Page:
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29 October 2014
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The time wasting hobby

Scam baiting and me

A Nottinghamshire man, Mike Potter, tells us why and how he wastes the time of the internet scammers.

Don't try this at home...

Please remember: Scammers are criminals with worldwide connections. We do not suggest that you try scam baiting.

I think scam baiting must be in my blood. From a very young age I was very interested in magic and conjuring tricks. I soon realised that it was all about how smooth and deceptive you could be. It fascinated me.

Later on in life someone told me to have a look at a certain website (http://www.scamorama.com/) that they thought was an hilarious read, which it was. I did lots of research and thought that I could do this.

If there is a word somewhere between hobbyist and online vigilante, then that's me.

I spend a lot of my spare hours on the web. There is a phrase often used in scam baiting communities that says "say goodbye to your free time".

World wide there are thousands of active scam baiters. It might sound like a lot but it's not when there are hundreds of thousands of scammers operating on the net.

BBC Radio Nottingham's John Holmes interviewed Nottinghamshire scam baiter Mike Potter and Graham Lambert from Notts County Council Trading Standards.
audio Listen to our interview about internet scams >
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Scam baiting

I have a whole box of tricks designed to waste the scammers' time whilst he still believes that I am going to pay him a lot of money.

I have many false email address and identities I use whilst conning the con artists.

A little social engineering goes a long way.

Why do I do this? I tried needlework once, but couldn't see the point!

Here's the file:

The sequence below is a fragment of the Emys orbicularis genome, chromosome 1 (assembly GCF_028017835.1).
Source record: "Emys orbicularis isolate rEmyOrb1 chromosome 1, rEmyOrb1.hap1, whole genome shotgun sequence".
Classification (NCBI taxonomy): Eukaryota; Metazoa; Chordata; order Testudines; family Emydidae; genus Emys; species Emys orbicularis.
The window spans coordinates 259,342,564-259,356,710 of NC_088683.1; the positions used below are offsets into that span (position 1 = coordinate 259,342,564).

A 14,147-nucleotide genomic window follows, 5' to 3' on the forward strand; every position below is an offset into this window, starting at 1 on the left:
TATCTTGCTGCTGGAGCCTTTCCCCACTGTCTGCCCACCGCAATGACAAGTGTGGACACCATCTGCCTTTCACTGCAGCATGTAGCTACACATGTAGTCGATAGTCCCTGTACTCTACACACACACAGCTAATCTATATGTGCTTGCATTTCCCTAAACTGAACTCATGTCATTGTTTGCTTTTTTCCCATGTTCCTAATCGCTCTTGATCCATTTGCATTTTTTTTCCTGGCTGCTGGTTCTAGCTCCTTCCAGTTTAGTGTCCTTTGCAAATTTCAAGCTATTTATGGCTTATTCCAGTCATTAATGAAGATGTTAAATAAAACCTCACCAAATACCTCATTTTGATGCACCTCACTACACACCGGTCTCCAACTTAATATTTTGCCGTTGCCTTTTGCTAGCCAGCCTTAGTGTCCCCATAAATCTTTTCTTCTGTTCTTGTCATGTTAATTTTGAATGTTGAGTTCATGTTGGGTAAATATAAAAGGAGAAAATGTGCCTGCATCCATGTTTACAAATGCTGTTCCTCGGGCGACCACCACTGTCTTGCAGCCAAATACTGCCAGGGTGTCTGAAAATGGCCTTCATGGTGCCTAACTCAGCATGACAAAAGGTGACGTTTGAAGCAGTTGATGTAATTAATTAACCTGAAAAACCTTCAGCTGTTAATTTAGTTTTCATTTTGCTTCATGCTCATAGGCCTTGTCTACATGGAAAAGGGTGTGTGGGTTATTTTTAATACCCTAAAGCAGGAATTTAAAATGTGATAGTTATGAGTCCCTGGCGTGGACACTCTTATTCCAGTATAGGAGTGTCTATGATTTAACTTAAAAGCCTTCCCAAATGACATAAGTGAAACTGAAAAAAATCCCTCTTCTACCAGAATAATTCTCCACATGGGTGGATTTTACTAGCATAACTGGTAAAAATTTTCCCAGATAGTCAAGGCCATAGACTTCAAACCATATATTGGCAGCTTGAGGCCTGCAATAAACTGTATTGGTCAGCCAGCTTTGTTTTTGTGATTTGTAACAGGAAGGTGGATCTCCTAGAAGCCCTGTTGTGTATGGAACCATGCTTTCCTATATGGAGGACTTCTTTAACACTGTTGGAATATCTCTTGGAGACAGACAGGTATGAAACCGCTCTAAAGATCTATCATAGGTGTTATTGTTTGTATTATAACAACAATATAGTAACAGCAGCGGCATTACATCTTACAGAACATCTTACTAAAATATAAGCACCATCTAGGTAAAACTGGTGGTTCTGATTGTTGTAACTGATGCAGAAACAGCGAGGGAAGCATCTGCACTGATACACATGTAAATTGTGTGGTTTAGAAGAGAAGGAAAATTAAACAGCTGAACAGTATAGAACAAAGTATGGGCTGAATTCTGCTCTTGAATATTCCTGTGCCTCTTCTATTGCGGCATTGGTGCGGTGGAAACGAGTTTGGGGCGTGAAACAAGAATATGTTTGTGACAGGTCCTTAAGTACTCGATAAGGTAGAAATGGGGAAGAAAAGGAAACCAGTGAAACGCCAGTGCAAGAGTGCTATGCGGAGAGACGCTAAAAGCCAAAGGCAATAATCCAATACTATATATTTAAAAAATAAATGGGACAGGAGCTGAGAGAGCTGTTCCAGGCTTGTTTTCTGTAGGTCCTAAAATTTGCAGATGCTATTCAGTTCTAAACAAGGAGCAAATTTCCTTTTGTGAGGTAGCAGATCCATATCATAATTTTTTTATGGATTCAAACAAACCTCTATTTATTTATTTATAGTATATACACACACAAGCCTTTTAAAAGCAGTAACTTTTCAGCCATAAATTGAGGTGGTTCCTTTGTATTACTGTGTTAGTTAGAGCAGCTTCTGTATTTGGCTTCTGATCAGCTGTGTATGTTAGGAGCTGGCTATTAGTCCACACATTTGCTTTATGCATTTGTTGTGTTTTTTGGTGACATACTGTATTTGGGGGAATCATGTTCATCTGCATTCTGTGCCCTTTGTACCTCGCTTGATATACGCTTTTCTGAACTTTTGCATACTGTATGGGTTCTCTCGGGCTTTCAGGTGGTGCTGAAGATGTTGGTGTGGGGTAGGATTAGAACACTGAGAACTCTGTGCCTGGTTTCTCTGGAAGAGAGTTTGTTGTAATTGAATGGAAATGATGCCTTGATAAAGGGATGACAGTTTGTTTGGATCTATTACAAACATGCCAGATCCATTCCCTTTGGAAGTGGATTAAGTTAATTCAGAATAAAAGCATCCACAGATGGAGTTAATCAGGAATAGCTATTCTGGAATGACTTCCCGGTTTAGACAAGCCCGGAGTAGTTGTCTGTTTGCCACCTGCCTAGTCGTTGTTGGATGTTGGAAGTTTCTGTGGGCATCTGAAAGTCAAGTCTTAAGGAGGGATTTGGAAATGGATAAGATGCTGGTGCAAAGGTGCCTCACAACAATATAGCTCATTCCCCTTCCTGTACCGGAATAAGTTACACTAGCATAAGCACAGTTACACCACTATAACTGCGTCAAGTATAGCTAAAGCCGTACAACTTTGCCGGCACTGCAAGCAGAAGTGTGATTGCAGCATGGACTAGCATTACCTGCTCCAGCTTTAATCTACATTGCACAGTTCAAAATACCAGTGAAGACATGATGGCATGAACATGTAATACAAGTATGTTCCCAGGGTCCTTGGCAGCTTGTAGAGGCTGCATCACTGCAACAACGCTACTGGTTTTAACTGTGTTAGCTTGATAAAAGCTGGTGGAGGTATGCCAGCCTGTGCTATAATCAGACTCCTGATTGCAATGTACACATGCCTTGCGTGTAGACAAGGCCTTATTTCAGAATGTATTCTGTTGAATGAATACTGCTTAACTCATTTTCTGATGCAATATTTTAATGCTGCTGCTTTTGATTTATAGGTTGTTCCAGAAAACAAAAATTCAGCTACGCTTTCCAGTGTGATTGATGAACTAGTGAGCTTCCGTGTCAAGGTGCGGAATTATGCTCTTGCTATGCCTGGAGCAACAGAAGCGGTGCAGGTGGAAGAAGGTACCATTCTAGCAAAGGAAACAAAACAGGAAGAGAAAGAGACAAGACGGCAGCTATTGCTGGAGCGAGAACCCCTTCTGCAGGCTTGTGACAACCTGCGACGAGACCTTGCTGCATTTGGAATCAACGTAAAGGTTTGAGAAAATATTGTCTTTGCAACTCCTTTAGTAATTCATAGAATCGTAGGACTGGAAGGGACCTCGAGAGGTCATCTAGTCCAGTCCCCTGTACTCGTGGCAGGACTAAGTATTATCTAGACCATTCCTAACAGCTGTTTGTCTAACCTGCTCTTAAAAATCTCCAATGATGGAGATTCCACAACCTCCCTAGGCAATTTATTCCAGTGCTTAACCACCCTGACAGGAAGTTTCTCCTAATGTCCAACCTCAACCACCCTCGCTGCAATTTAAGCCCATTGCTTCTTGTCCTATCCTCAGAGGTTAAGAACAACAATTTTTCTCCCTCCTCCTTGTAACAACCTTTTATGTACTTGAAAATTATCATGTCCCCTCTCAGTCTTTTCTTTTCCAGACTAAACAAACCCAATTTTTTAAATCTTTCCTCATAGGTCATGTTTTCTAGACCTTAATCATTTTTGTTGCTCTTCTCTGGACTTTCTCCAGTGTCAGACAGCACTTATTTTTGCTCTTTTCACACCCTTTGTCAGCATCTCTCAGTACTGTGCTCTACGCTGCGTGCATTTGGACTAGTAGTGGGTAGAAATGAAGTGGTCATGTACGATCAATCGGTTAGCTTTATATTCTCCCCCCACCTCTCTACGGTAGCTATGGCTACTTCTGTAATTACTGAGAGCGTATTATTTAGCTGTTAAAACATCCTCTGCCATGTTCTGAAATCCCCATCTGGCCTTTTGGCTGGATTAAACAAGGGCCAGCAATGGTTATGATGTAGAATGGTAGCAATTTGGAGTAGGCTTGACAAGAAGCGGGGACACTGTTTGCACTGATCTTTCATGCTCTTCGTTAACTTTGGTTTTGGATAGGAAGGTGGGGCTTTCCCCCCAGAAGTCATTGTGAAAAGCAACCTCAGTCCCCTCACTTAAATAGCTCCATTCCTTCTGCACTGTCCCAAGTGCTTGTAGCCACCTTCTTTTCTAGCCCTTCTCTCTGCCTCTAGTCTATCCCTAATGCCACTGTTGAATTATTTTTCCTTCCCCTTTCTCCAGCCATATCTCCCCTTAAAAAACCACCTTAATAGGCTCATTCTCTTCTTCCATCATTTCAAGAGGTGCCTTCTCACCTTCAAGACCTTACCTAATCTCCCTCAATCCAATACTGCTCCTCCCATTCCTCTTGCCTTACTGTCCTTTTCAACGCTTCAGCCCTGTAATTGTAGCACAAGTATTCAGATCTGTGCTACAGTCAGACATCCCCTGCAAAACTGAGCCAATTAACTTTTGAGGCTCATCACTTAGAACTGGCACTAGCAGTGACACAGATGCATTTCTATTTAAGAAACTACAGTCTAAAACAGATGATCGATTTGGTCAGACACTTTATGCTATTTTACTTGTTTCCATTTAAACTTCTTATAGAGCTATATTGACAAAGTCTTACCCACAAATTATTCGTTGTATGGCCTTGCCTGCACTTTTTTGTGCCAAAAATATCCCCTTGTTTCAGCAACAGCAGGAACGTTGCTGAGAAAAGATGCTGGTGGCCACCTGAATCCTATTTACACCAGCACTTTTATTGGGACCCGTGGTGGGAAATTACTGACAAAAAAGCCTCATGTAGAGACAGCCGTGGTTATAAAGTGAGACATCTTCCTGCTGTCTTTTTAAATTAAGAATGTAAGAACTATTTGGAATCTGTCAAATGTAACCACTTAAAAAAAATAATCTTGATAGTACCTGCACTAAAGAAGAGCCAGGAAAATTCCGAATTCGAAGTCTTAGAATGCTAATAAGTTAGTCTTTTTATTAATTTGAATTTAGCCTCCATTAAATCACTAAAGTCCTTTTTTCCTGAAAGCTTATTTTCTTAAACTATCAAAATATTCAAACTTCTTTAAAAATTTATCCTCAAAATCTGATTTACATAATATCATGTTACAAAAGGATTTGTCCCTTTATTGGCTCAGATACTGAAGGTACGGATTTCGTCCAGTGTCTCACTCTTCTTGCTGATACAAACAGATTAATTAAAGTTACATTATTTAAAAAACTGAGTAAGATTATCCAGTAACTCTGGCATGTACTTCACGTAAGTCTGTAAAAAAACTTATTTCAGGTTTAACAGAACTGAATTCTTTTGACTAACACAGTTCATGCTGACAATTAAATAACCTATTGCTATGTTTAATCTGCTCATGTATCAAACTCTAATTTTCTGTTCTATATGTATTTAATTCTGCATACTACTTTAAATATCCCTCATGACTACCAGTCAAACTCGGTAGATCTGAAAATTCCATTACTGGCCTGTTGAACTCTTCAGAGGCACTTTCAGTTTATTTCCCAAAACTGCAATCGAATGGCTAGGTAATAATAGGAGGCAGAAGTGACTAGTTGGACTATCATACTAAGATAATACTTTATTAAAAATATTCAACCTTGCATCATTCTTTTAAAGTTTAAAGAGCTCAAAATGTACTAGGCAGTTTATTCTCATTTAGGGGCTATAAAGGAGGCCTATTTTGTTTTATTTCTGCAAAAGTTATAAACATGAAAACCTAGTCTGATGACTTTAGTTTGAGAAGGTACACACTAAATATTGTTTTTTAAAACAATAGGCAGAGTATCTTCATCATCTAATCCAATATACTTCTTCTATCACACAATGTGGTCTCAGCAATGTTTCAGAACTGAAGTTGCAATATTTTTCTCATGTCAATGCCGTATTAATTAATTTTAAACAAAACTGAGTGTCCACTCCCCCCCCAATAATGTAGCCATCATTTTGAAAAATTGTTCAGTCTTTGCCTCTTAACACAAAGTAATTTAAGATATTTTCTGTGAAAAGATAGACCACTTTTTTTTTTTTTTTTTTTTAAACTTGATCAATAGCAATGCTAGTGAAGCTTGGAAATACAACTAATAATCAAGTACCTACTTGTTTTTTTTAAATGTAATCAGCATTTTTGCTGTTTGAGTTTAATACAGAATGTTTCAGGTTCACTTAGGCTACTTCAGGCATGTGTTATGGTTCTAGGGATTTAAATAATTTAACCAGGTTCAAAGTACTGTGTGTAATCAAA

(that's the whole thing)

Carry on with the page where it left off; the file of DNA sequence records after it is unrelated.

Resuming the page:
This is not a victimless crime, there are reports of billions of pounds being stolen in internet related scams worldwide with many victims too embarrassed to report the fact.

The scammers

Many scammers hide behind free and disposable e-mail addresses sitting in internet cafes on the other side of the globe.

They live in a world of smoke and mirrors. It is very difficult for any authority to do anything to eliminate the problem without treading on the feet of genuine internet users.

Being a thorn in their side not only wastes their time, but must make them wonder if a genuine victim is just having a joke.

It's hard to define what a success means to me, but I have succeeded in wasting hours and hours of scammers' time handwriting out meaningless forms with meaningless questions.

After 17 'normal questions' I always seem to ask question 18: "Why do birds suddenly appear every time you are near?" I get some interesting replies.

Hidden identities

I spent a lot of time researching before I ever started. Making sure that I only used e-mail systems that could only be traced back to me with subpoena on Mr Miro$oft and my own Internet Service Provider.

If a criminal wants to do that for wasting his time while he has been trying to defraud me for £10,000 at the same time, I say good luck to him. I never reveal any personal information. Mirrors and glass... two can play that game.

Scam spotting

My grandma always told me that if it looks like a turkey, walks like a turkey, and sounds like a turkey, then it's probably a turkey. I say, if it looks too good to be true it probably is.

The top scams depends on the demographics. There is a scam for everyone out there folks. I'll give you four. I would say that the most believable scams for most age groups are, in no order:-

  • Romance/ Date/ Love Scams
  • Cheque scams (which includes overpayment for goods and services, and part time jobs collecting payments)
  • Lottery Scams
  • Phishing fraud  (which by my definition isn't a scam, but identity theft).

Stopping e-junk

Once you've started receiving these scam letters you can't stop them altogether. The chances are that you entered your e-mail address on a website that is visible to the world and his wife. Try an internet search on your own e-mail address and see what you find; if you can see it then so can the rest of the planet.

Don't try this at home

Having read this, it may seem very tempting to reply to one of these scam letters to see just what happens. Your best friend is the button on your computer that is marked "delete", use it often.

I have spent a lot of time researching "scam baiting" and taken a lot of precautions to make sure I cannot be traced as I realise that I am dealing with criminals with world wide connections.

Scam week

BBC Radio Nottingham's John Holmes has been discussing scams all week (30 October - 3 November) with various experts.

More information

If you would like a 'scams information pack'...

Contact the BBC Radio Nottingham Actionline on 0115 934 8484 or email: helpdesk@nottinghamcvs.co.uk
last updated: 03/11/06
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